Evolution of mating types

The biological importance of the existence of functional anisogamy lies in the fact that it ensures that zygotes are not formed by combination of mutually related cells, in the extreme case gametes produced by a single individual (autogamy) but, where possible, by cells derived from different individuals (alogamy). However, the advantages of alogamy are not entirely apparent at first glance, especially the advantages for the individual. It can be advantageous for a population or the species as a whole if unrelated individuals can mate together. It holds more or less for most of the models that explain the existence of sexual reproduction as a mechanism increasing the evolutionary potential of the species that the favorable effect of sexual reproduction increases with increasing genetic difference of the mating individuals. However, for the individual, the inability to mate with the members of the same mating type is a limiting factor and thus generally disadvantageous. Thus, it is necessary to explain why individuals do not emerge in the population that would be capable of mating with all the members of their species, without respect to their mating type.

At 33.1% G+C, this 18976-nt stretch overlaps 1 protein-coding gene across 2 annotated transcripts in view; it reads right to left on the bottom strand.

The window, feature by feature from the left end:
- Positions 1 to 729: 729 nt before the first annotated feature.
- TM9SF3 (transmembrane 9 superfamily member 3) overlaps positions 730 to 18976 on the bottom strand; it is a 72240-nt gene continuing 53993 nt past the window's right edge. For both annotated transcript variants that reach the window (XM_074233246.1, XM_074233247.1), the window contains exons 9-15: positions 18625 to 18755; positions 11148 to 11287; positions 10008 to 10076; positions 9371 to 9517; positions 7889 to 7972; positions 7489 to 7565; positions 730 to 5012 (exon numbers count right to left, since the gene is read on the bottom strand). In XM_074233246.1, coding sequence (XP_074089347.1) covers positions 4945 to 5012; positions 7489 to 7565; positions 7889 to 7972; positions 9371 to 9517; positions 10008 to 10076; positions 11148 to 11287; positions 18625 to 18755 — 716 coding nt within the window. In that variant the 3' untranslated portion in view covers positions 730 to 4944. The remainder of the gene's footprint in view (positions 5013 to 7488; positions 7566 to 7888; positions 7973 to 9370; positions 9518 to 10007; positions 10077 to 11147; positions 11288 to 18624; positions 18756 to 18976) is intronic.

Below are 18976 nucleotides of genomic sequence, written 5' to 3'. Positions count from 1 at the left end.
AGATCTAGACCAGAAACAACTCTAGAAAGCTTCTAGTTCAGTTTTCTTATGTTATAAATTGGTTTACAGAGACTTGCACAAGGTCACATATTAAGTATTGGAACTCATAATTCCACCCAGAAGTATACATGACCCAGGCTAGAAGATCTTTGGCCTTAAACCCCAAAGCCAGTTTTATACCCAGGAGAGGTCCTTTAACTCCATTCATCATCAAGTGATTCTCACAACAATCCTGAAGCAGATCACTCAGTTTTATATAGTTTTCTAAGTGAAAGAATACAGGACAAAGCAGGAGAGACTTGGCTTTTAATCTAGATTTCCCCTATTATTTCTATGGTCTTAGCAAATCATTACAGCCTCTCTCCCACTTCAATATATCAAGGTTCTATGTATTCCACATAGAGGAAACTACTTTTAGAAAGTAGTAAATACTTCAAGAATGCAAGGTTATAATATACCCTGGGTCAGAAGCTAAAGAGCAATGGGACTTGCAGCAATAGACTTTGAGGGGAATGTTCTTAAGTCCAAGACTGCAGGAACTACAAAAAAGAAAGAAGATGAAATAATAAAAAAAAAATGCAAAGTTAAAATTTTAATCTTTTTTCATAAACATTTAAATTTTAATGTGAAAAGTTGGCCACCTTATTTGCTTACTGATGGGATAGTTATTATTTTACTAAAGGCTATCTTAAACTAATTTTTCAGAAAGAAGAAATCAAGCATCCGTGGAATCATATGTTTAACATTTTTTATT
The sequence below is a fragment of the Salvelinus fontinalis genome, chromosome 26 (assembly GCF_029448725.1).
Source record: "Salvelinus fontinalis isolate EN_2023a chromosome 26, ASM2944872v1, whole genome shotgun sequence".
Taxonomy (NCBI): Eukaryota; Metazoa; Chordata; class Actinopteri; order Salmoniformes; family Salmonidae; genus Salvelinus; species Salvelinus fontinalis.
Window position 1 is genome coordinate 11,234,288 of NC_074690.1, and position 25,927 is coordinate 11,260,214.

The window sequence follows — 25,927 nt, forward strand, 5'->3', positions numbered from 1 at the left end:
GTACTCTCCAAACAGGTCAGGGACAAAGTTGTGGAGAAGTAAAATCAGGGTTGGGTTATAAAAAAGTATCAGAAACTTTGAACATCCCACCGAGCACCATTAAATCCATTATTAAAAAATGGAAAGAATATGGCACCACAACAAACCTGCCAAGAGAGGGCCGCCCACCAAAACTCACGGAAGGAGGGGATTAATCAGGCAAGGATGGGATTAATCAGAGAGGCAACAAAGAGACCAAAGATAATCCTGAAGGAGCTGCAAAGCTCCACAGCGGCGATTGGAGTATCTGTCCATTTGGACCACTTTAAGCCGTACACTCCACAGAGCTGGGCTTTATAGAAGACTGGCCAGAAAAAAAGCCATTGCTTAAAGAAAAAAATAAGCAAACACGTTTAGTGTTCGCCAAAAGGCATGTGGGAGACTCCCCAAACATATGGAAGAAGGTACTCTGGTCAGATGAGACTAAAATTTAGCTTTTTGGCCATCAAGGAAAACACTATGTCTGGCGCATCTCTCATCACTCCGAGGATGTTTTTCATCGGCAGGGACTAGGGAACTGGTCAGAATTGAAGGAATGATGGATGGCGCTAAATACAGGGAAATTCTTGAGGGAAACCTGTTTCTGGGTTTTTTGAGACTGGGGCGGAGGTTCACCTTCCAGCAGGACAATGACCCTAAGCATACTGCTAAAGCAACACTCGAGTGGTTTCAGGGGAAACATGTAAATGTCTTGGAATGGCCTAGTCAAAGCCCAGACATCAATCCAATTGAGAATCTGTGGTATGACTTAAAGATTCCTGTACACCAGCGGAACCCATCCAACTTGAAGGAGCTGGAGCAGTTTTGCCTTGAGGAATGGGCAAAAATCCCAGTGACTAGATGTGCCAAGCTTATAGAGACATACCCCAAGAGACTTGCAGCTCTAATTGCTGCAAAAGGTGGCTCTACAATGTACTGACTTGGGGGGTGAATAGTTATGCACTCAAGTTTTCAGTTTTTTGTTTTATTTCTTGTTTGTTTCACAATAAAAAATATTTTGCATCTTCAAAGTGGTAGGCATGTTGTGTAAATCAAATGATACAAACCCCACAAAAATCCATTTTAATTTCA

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The classical Darwinian theory of evolution can explain the evolution of adaptive traits only in asexual organisms. The frozen plasticity theory is much more general: It can also explain the origin and evolution of adaptive traits in both asexual and sexual organisms Read more